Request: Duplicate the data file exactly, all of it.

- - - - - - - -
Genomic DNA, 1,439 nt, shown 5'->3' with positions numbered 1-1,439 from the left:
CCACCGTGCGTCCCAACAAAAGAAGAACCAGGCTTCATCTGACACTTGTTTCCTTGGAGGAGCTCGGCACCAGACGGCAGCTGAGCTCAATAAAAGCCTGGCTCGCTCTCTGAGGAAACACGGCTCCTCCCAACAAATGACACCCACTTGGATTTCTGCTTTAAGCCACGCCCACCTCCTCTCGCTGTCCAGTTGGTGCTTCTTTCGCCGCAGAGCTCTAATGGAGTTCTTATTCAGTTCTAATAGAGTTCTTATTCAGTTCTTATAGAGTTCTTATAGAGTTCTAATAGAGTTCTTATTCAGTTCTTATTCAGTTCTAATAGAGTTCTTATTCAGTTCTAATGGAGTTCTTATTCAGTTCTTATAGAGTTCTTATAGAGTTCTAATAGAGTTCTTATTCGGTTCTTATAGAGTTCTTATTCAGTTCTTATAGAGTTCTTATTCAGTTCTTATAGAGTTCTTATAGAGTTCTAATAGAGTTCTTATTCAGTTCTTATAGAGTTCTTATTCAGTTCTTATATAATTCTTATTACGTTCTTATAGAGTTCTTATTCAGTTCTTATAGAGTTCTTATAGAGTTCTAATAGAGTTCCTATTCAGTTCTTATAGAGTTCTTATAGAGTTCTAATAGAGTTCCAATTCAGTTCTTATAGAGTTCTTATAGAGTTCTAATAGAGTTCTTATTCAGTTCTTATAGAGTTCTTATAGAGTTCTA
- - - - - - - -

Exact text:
Genomic DNA, 1,439 nt, shown 5'->3' with positions numbered 1-1,439 from the left:
CCACCGTGCGTCCCAACAAAAGAAGAACCAGGCTTCATCTGACACTTGTTTCCTTGGAGGAGCTCGGCACCAGACGGCAGCTGAGCTCAATAAAAGCCTGGCTCGCTCTCTGAGGAAACACGGCTCCTCCCAACAAATGACACCCACTTGGATTTCTGCTTTAAGCCACGCCCACCTCCTCTCGCTGTCCAGTTGGTGCTTCTTTCGCCGCAGAGCTCTAATGGAGTTCTTATTCAGTTCTAATAGAGTTCTTATTCAGTTCTTATAGAGTTCTTATAGAGTTCTAATAGAGTTCTTATTCAGTTCTTATTCAGTTCTAATAGAGTTCTTATTCAGTTCTAATGGAGTTCTTATTCAGTTCTTATAGAGTTCTTATAGAGTTCTAATAGAGTTCTTATTCGGTTCTTATAGAGTTCTTATTCAGTTCTTATAGAGTTCTTATTCAGTTCTTATAGAGTTCTTATAGAGTTCTAATAGAGTTCTTATTCAGTTCTTATAGAGTTCTTATTCAGTTCTTATATAATTCTTATTACGTTCTTATAGAGTTCTTATTCAGTTCTTATAGAGTTCTTATAGAGTTCTAATAGAGTTCCTATTCAGTTCTTATAGAGTTCTTATAGAGTTCTAATAGAGTTCCAATTCAGTTCTTATAGAGTTCTTATAGAGTTCTAATAGAGTTCTTATTCAGTTCTTATAGAGTTCTTATAGAGTTCTA